Yahoo's (YHOO) new CEO, Scott Thompson, is going to be gone after four months of tenure over his college degree scandal. It's a bit of shocking news for everybody after Yahoo fired its last CEO, Carol Bartz, after only two years. It's almost like a deja vu of what happened at HP (HPQ) after Mark Hurd was fired. What a mess.
Over the past year, Yahoo's stock price wasn't going anywhere, hovering around the $15-$16 range except for a brief dip with the overall market during summer 2011. The question for all investors is, what should you do about Yahoo now?
I believe Yahoo has value and the firing of Mr. Thompson makes it instantly more likely that this value may be unleashed quickly. Yahoo's value can be separately calculated as three components:
1. The value of Yahoo.com itself. Yahoo's balance sheet is very healthy, with more than $2 billion cash and very little debt. Measured by web traffic, Yahoo.com is ranked as the No. 4 website globally according Alexa. The other websites in the top 5 are: Google (GOOG), Facebook (FB), YouTube (part of GOOG), and Baidu (BIDU). Google's market value is around $200 billion. Facebook, with its IPO pending, is widely believed to be around $100 billion and likely a buy. Baidu's market valuation is $43 billion even after the recent price drop. Yahoo, on the other hand, is valued at less than $19 billion in market cap. There is huge potential value to be exploited from Yahoo's web traffic.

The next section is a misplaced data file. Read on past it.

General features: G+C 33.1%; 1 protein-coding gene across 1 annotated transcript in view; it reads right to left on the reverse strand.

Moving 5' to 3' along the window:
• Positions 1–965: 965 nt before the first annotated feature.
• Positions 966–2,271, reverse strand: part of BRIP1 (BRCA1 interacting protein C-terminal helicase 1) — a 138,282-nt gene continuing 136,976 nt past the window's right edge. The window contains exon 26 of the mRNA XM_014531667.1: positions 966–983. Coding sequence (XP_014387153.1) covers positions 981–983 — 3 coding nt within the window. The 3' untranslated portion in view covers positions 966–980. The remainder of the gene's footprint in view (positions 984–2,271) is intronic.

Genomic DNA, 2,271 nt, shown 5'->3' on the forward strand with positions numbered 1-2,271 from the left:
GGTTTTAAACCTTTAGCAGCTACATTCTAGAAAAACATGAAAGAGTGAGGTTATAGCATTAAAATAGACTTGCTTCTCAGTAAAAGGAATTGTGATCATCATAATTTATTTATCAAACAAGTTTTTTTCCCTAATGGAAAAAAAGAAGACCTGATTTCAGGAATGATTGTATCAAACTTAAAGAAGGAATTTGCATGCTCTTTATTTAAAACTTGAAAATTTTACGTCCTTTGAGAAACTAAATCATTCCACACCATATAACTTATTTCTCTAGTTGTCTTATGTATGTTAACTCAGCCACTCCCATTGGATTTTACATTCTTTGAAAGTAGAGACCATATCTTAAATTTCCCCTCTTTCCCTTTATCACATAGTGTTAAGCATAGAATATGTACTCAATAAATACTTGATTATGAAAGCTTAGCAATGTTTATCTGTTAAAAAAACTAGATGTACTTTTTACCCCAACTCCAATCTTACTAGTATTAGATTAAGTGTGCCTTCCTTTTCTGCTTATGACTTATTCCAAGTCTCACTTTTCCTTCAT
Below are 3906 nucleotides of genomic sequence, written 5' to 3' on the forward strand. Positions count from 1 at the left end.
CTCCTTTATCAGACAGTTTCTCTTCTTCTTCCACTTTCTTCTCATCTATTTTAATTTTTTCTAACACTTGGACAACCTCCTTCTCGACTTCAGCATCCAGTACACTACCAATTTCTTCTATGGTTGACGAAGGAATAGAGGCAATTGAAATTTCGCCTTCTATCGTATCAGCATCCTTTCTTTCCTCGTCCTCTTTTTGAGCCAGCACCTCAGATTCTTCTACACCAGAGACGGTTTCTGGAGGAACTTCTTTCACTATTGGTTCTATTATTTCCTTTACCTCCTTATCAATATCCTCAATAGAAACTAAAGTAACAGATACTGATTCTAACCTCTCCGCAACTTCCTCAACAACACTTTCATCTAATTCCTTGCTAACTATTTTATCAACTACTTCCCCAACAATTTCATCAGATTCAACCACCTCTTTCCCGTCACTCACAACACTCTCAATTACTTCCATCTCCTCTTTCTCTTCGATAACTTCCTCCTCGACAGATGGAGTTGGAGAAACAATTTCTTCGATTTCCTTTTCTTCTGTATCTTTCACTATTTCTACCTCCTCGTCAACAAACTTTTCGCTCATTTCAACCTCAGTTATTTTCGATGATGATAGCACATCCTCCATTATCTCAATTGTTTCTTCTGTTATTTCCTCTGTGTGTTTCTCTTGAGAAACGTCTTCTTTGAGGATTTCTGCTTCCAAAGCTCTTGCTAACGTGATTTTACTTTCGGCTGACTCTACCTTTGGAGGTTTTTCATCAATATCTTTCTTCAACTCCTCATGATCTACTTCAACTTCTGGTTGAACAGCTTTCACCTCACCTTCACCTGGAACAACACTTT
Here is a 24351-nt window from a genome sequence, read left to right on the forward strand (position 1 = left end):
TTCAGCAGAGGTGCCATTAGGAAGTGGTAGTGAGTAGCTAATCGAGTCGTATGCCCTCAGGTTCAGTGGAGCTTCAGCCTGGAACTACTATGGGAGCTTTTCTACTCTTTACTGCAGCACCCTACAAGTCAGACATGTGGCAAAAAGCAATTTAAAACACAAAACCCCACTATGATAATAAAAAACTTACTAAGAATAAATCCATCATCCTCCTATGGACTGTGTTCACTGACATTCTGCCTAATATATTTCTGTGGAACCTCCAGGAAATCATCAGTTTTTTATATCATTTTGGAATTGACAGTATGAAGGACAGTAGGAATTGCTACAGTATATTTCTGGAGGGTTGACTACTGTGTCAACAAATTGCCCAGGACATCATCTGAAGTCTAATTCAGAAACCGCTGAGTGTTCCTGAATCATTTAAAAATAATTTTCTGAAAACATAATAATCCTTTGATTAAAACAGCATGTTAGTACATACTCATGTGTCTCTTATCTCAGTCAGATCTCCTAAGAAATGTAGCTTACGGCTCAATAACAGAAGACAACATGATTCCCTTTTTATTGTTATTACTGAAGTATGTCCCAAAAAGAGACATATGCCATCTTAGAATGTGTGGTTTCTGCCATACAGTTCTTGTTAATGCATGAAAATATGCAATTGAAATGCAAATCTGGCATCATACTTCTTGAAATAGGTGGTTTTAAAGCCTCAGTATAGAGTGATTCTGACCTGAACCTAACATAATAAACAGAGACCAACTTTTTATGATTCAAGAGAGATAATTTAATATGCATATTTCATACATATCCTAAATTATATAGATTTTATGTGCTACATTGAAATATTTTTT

2. Yahoo's ownership of Alibaba Grouping Holdings (OTC:ALBIY). Yahoo owns 40% of Alibaba, and its relationship with the company has turned sour over Carol Bartz's tenure. Recent report suggests that Yahoo may soon sell its Alibaba shares, which is valued to be worth between $4.8 to $8 billion.
3. Yahoo's ownership of Yahoo Japan. This is another chunk of cash that Yahoo can recoup quickly by selling shares back to Yahoo Japan and refocusing on its American business. But talks to sell Yahoo Japan holdings had stalled under Mr. Thompson's tenure.
Three Point's filing suggests that Yahoo's Alibaba and Yahoo Japan ownership converts to slightly over $8 per share. Factoring that into Yahoo's current stock price, Yahoo's EV/EBITDA ratio is at an insanely cheap level of 6.58 for a profitable company.
With Mr. Thompson gone, activist shareholder Daniel Loeb of Third Point is gaining seats and power on Yahoo's board, and I expect both the Alibaba and Yahoo Japan sales to go through much more quickly. If Yahoo can successfully build a model cash-out on its web traffic, its stock price can double in a year or two. Not to mention, Yahoo might soon become a takeover target, with both Microsoft (MSFT) and Google as possible suitors.